Lets Talk Winter Sheepshead

It has been a slow Summer and Fall for Seatrout and Flounder here in the Lowcountry, but now that we’ve moved into November, water temperatures should start dropping.

When this happens, Summer Flounder will become more aggressive, feeding heavily before they move out to sea in the Winter.

The Trout bites should pick up, and anglers are concentrating on using artificial’s this time of year to target these inshore game fish.

those of us who cannot wait any longer and would like to take advantage of the cooling water temperatures can start targeting larger Sheepshead now.

Red Drum have been doing well all season and have been quite active this Fall, but what a lot of inshore anglers have become antsy for is the Winter Sheepshead.

Yes, Winter officially starts on the 21st of December, but for those of us who cannot wait any longer and would like to take advantage of the cooling water temperatures can start targeting larger Sheepshead now.

The most common bait used for Sheepshead through the Summer and Fall here in the Lowcountry are Fiddler Crabs, but as the temperatures drop, local Fiddler Crabs will start to slow down and appear in the marshes less often.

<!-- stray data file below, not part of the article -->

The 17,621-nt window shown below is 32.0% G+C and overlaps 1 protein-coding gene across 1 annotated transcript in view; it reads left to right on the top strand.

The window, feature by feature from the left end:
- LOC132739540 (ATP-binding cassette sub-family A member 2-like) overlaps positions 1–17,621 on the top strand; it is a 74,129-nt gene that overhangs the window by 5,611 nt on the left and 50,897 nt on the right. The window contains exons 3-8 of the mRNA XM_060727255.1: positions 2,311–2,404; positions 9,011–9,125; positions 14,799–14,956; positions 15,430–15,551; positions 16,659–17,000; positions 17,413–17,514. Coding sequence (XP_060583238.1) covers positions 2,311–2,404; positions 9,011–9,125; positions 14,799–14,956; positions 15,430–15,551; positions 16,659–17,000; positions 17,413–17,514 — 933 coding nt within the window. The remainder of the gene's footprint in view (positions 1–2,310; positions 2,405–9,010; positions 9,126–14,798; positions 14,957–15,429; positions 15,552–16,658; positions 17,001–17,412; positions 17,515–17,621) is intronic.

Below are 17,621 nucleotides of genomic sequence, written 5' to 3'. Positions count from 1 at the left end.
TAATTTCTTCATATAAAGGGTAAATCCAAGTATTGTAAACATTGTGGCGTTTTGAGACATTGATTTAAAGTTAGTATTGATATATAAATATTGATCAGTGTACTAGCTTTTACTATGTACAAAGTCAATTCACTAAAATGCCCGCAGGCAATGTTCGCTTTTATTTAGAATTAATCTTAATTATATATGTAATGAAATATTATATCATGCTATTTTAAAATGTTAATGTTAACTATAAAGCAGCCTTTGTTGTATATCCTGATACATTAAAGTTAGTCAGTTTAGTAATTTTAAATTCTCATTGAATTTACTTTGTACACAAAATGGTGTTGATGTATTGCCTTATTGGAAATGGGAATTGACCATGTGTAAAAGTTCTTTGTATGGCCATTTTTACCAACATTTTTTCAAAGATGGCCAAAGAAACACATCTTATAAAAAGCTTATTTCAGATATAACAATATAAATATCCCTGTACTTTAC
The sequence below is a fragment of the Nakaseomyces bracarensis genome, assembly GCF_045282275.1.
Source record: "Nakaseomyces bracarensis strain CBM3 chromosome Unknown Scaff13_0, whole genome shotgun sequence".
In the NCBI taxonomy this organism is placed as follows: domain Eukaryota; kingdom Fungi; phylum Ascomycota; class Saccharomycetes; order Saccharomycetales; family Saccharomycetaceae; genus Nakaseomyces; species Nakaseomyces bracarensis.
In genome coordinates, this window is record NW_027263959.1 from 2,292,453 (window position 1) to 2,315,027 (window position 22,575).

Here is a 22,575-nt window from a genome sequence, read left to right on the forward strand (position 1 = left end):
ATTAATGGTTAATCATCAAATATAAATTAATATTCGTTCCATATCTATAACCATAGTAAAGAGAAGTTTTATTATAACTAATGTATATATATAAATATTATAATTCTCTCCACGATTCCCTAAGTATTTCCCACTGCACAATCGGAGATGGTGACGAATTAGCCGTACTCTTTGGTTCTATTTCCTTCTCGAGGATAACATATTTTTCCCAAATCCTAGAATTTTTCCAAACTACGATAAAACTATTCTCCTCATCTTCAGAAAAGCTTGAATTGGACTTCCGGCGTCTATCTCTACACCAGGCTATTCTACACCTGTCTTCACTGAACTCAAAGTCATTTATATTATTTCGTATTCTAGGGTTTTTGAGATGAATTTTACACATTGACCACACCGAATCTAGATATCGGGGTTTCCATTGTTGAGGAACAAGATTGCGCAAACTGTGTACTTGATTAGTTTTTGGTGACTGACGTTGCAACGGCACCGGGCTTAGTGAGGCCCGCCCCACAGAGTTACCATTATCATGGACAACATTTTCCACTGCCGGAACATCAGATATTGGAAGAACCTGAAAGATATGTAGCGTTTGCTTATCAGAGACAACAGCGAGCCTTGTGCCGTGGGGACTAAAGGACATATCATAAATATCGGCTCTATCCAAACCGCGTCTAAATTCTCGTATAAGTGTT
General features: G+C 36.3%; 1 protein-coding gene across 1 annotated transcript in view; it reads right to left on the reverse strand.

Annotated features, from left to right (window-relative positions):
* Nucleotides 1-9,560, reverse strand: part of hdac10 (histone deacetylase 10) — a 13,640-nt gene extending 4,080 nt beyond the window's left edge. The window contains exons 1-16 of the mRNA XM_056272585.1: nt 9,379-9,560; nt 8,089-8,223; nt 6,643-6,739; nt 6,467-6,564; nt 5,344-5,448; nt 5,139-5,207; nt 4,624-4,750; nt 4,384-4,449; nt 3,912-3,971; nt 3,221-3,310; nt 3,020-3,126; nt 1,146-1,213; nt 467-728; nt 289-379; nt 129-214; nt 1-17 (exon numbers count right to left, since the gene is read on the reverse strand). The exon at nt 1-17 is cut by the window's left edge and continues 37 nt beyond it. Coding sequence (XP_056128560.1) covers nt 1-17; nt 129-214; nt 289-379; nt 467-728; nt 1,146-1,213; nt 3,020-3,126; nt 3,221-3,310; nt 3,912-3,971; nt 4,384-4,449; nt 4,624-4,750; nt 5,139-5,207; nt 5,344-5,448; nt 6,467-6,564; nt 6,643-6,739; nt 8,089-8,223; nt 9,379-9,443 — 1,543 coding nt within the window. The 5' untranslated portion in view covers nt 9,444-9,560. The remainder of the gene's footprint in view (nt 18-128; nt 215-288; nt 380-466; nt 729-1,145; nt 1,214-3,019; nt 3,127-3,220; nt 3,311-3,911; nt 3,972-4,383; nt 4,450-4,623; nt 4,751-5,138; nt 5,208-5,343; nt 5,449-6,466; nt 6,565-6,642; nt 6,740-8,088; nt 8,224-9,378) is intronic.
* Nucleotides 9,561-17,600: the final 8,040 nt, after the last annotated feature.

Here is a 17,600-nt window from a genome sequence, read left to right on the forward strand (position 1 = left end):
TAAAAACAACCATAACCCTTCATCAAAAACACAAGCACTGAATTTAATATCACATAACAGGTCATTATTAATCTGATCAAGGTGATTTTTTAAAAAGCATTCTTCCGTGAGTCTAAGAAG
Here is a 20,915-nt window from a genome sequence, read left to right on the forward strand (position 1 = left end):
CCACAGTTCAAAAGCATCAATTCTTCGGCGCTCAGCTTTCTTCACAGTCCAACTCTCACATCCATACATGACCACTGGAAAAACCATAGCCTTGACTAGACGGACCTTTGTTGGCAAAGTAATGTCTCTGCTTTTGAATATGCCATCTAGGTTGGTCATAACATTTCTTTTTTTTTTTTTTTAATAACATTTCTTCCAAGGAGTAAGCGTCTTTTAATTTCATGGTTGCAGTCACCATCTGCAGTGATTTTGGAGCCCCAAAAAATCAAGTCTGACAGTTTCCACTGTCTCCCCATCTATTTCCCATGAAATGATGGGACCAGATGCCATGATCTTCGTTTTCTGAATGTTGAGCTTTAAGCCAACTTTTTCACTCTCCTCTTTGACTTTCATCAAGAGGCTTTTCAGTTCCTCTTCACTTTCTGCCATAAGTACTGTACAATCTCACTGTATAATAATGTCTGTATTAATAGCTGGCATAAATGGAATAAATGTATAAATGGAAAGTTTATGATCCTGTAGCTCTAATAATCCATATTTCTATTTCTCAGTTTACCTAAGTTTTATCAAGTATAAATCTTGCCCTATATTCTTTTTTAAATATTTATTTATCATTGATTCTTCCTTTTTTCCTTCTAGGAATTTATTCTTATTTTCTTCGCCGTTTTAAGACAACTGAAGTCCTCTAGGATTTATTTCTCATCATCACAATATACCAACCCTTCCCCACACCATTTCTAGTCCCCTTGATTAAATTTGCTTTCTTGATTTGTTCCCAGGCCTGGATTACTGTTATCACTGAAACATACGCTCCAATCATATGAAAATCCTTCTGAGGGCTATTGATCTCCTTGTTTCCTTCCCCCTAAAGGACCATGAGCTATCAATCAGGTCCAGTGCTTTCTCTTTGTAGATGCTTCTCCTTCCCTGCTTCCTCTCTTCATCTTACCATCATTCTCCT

The Sheepshead are quite aware of this and will start to feed more aggressively on shellfish, like Barnacles, Oyster, Mussels and Clams.

Of course, as the water temperature drops, the Pinfish, Croaker and Perch will become less active and begin their journey to deeper waters, allowing the angler to successfully use shellfish with less risk of these bait stealers reaching it before your Sheepshead.

So, now would be the time to practice up your technique and skill before full Winter sets in. After all, you sure would not want to miss one of those big 8- to 14-pound Sheepshead because your gear and technique was not ready for the task.

Let’s start by refreshing anglers’ memories or teaching newcomers the rigging needed, which is as follows:

Hooks – Octopus or Mosquito style in size 4 or 2 recommended;
Leader Line – 20- to 30-pound fluorocarbon;
Weights – ½- to 1 ½-ounce egg weights;
Swivels – At least 20- to 50-pound; 
Beads – May be required.

This is what would be needed to make your Carolina rigs. The size weight to be used with the rig would depend on the currents and location you are fishing in.

As far as the shellfish, Mussels can be used whole by partially opening or drilling the shell and inserting the hook inside the Mussel.

Clams and Oysters are best used by opening them and removing the Clams or Oysters and lacing them on the hook.

For those of you that find it difficult to keep them on the hook, you may try packaging them by using a small cut piece of pantyhose or bait netting and wrapping it around the bait like a Christmas gift and then pushing the hook through it.

This will keep the soft bait on the hook longer and still allow the Sheepshead to smell and consume it.
Barnacles are used whole by pushing the hook into the creases of the Barnacle’s crown.

Some anglers will actually tie the Barnacle to the hook. I do recommend when using Barnacles, depending on the size, you may want to increase your bait hook size to a 1.